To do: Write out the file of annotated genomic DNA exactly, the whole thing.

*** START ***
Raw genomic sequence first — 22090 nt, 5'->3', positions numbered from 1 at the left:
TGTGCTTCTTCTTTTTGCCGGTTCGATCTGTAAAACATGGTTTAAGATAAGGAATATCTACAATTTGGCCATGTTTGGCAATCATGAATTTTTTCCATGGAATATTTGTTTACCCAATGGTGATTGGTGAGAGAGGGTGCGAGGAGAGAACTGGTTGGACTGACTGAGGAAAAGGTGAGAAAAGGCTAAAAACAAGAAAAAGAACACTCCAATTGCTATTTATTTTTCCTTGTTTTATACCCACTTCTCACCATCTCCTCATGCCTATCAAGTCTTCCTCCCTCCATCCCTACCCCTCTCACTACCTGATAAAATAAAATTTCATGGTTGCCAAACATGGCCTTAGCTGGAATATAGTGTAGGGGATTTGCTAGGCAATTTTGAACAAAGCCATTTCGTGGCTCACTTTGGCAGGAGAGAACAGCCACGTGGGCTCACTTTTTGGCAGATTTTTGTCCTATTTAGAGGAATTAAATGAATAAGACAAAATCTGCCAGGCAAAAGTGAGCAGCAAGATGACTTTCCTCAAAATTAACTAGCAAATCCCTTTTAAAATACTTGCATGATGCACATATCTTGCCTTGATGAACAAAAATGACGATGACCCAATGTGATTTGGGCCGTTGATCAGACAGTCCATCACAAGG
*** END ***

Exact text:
Raw genomic sequence first — 22090 nt, 5'->3', positions numbered from 1 at the left:
TGTGCTTCTTCTTTTTGCCGGTTCGATCTGTAAAACATGGTTTAAGATAAGGAATATCTACAATTTGGCCATGTTTGGCAATCATGAATTTTTTCCATGGAATATTTGTTTACCCAATGGTGATTGGTGAGAGAGGGTGCGAGGAGAGAACTGGTTGGACTGACTGAGGAAAAGGTGAGAAAAGGCTAAAAACAAGAAAAAGAACACTCCAATTGCTATTTATTTTTCCTTGTTTTATACCCACTTCTCACCATCTCCTCATGCCTATCAAGTCTTCCTCCCTCCATCCCTACCCCTCTCACTACCTGATAAAATAAAATTTCATGGTTGCCAAACATGGCCTTAGCTGGAATATAGTGTAGGGGATTTGCTAGGCAATTTTGAACAAAGCCATTTCGTGGCTCACTTTGGCAGGAGAGAACAGCCACGTGGGCTCACTTTTTGGCAGATTTTTGTCCTATTTAGAGGAATTAAATGAATAAGACAAAATCTGCCAGGCAAAAGTGAGCAGCAAGATGACTTTCCTCAAAATTAACTAGCAAATCCCTTTTAAAATACTTGCATGATGCACATATCTTGCCTTGATGAACAAAAATGACGATGACCCAATGTGATTTGGGCCGTTGATCAGACAGTCCATCACAAGG